The purpose of the Fair Credit Reporting Bill is to protect consumers from inaccurate or arbitrary information in a consumer report which is used as a factor in determining an individual's eligibility for credit, insurance or employment. It does not apply to reports used for business, commercial or professional purposes.

116 Cong. Record 36,572 (1970).

Defendants also point to several cases in which the courts dismissed the complaint for failing to state a claim under the Act because the report in question was not made in connection with employment, credit or insurance for personal, family or household purposes. See, e. g., Sizemore v. Bambi Leasing Corp., 360 F. Supp. 252 (N.D. Ga.1973); Porter v. Talbot Perkins Children's Services, 355 F. Supp. 174 (S.D.N.Y. 1973); Wrigley v. Dun & Bradstreet, 375 F. Supp. 969 (N.D.Ga.), aff'd, 500 F.2d 1183 (5th Cir. 1974); Henry v. Forbes, 433 F. Supp. 5 (D.Minn.1976); Ley v. Boron Oil Co., 419 F. Supp. 1240 (W.D.Pa.1976).

*634 The report in the instant case can be distinguished from those in the cases cited above because Mr. Boothe claims that it was collected and maintained for the purposes listed in section 1681a(d), rather than in connection with his business. The purpose of the investigation in connection with which the report was released does not by itself determine whether the report is a "consumer report," as defendants suggest. It is true that if the report was compiled solely for the purpose of aiding in an investigation of a consumer's business or for determining a consumer's eligibility for commercial credit, it is not a consumer report, even if it contains information about the consumer. Sizemore v. Bambi Leasing Corp., supra; Wrigley v. Dun & Bradstreet, supra. However, if the report was collected for one of the purposes listed in section 1681a(d), it is a consumer report, regardless of the reason for which it is subsequently disseminated. Thus, the proper focus for determining whether a report falls under the Act's definition of consumer report is the purpose for which it was collected, and not solely the purpose for which it was released.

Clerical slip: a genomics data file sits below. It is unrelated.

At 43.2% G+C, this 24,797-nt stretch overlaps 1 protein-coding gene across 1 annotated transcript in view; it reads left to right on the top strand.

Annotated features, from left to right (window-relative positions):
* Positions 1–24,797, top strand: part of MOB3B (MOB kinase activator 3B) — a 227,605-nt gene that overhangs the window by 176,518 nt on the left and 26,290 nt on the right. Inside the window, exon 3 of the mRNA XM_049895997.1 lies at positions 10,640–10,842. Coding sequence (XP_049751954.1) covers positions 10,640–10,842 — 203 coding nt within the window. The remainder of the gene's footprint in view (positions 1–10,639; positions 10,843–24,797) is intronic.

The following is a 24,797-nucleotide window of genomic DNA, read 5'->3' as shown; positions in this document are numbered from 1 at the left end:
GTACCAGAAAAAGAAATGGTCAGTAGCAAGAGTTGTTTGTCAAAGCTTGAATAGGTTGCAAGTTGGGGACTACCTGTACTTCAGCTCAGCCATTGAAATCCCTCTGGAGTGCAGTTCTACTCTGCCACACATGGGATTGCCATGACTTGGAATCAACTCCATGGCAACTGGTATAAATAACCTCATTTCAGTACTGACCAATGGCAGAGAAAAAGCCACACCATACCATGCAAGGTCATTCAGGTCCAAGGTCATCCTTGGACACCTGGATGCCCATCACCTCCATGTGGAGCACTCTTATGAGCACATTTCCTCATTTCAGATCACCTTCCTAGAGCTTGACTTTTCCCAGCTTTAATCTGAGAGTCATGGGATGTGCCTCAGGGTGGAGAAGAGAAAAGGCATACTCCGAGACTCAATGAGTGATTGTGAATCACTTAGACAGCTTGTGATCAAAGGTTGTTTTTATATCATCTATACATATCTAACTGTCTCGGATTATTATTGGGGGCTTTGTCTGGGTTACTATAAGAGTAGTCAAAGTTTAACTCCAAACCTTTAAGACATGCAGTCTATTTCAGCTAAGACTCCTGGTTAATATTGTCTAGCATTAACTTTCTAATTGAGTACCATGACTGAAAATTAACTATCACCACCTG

Defendants would have this court hold that the release of a consumer report to a third party for a purpose not permitted by the Act converts the report into one outside the scope of the Act. Such a holding would render section 1681b, which restricts the release of consumer reports to certain specified circumstances, totally ineffective. The Act applies when the information in question was collected for one of the purposes provided in the Act, and it requires that the information be made available to third parties only for those purposes.